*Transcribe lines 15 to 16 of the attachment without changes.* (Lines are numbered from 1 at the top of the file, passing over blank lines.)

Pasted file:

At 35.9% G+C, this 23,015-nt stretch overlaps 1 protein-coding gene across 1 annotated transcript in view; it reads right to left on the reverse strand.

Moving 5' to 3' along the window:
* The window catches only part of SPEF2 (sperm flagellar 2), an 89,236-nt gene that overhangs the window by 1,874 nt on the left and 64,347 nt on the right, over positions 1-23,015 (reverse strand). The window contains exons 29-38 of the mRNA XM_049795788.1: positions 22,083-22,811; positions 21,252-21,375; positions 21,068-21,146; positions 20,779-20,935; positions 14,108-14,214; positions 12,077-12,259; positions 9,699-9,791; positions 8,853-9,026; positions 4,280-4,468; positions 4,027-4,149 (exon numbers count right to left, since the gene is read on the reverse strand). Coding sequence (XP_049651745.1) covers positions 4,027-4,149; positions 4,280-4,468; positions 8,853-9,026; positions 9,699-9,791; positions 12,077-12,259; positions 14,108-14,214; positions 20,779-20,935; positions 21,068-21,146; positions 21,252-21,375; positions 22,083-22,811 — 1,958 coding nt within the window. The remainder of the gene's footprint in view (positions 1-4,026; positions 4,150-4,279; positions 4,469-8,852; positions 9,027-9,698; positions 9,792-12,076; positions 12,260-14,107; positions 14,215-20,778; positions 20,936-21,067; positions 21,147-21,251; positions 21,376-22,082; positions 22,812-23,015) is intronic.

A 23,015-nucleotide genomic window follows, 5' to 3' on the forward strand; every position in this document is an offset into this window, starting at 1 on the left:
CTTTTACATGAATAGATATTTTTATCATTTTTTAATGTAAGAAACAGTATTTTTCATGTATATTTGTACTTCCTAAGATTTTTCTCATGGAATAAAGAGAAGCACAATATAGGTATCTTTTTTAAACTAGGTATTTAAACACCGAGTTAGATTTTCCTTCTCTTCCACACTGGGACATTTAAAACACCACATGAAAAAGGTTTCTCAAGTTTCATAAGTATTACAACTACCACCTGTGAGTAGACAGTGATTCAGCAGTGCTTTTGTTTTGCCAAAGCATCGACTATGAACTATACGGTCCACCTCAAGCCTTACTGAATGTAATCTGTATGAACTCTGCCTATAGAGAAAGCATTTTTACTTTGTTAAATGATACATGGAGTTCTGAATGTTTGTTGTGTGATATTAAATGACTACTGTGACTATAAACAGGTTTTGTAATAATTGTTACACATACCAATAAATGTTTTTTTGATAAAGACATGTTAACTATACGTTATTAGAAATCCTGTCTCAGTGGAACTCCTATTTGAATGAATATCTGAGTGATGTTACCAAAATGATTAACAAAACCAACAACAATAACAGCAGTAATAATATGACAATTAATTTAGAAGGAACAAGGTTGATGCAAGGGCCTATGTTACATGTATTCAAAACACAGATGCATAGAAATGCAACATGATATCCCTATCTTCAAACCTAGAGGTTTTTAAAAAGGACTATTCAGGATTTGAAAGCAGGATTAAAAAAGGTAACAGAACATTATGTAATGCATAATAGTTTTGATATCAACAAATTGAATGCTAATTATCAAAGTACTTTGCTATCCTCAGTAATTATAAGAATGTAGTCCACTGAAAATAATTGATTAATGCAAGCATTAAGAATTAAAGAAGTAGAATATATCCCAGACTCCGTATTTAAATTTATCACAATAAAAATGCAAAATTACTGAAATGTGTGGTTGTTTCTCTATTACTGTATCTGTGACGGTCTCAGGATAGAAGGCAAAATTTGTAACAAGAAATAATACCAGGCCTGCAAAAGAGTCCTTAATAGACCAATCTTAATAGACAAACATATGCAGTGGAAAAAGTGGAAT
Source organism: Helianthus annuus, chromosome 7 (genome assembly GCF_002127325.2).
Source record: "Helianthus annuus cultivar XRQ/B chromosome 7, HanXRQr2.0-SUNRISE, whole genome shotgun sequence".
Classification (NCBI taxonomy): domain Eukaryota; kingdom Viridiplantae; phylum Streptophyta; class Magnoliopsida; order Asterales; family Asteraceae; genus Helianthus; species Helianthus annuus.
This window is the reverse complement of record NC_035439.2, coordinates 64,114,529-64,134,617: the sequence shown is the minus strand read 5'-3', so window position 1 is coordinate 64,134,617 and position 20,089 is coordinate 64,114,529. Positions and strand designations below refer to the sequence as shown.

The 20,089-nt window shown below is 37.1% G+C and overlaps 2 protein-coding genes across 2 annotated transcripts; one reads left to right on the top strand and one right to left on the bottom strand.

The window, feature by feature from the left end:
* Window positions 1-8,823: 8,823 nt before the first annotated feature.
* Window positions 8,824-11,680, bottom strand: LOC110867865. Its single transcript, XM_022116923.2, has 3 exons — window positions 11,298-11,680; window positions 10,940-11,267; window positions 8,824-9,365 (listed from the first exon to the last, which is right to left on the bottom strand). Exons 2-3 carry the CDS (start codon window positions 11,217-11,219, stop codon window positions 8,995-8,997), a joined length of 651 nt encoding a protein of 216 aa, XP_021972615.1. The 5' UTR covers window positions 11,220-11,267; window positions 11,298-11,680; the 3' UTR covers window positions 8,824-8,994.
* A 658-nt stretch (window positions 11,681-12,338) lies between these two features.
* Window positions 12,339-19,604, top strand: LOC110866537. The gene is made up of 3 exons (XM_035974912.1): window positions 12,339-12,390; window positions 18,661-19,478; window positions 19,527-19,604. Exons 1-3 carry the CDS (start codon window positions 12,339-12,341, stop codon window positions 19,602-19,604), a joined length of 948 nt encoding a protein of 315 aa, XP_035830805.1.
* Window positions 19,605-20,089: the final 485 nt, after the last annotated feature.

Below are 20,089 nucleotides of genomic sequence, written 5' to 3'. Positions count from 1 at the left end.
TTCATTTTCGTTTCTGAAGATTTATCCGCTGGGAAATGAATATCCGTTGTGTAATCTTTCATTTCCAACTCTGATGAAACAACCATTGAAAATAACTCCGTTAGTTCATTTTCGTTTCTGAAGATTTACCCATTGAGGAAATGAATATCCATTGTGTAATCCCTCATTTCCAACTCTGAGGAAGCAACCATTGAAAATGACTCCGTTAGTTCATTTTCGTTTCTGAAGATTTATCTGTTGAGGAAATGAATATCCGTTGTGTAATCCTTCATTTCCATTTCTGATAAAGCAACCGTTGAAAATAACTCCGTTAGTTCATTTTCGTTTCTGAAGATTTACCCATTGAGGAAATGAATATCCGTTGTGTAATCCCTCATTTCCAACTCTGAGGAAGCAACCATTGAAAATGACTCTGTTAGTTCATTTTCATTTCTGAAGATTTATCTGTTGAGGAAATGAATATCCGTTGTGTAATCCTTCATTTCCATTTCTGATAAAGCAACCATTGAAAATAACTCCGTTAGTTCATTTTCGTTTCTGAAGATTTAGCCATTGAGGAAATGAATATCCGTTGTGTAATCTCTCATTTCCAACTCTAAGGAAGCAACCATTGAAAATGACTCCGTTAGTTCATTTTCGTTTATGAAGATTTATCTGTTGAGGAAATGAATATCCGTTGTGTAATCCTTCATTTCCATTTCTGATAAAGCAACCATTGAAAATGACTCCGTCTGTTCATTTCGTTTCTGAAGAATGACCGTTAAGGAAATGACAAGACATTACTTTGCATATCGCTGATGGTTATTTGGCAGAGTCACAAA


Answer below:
* Window positions 12,339-19,604, top strand: LOC110866537. The gene is made up of 3 exons (XM_035974912.1): window positions 12,339-12,390; window positions 18,661-19,478; window positions 19,527-19,604. Exons 1-3 carry the CDS (start codon window positions 12,339-12,341, stop codon window positions 19,602-19,604), a joined length of 948 nt encoding a protein of 315 aa, XP_035830805.1.
* Window positions 19,605-20,089: the final 485 nt, after the last annotated feature.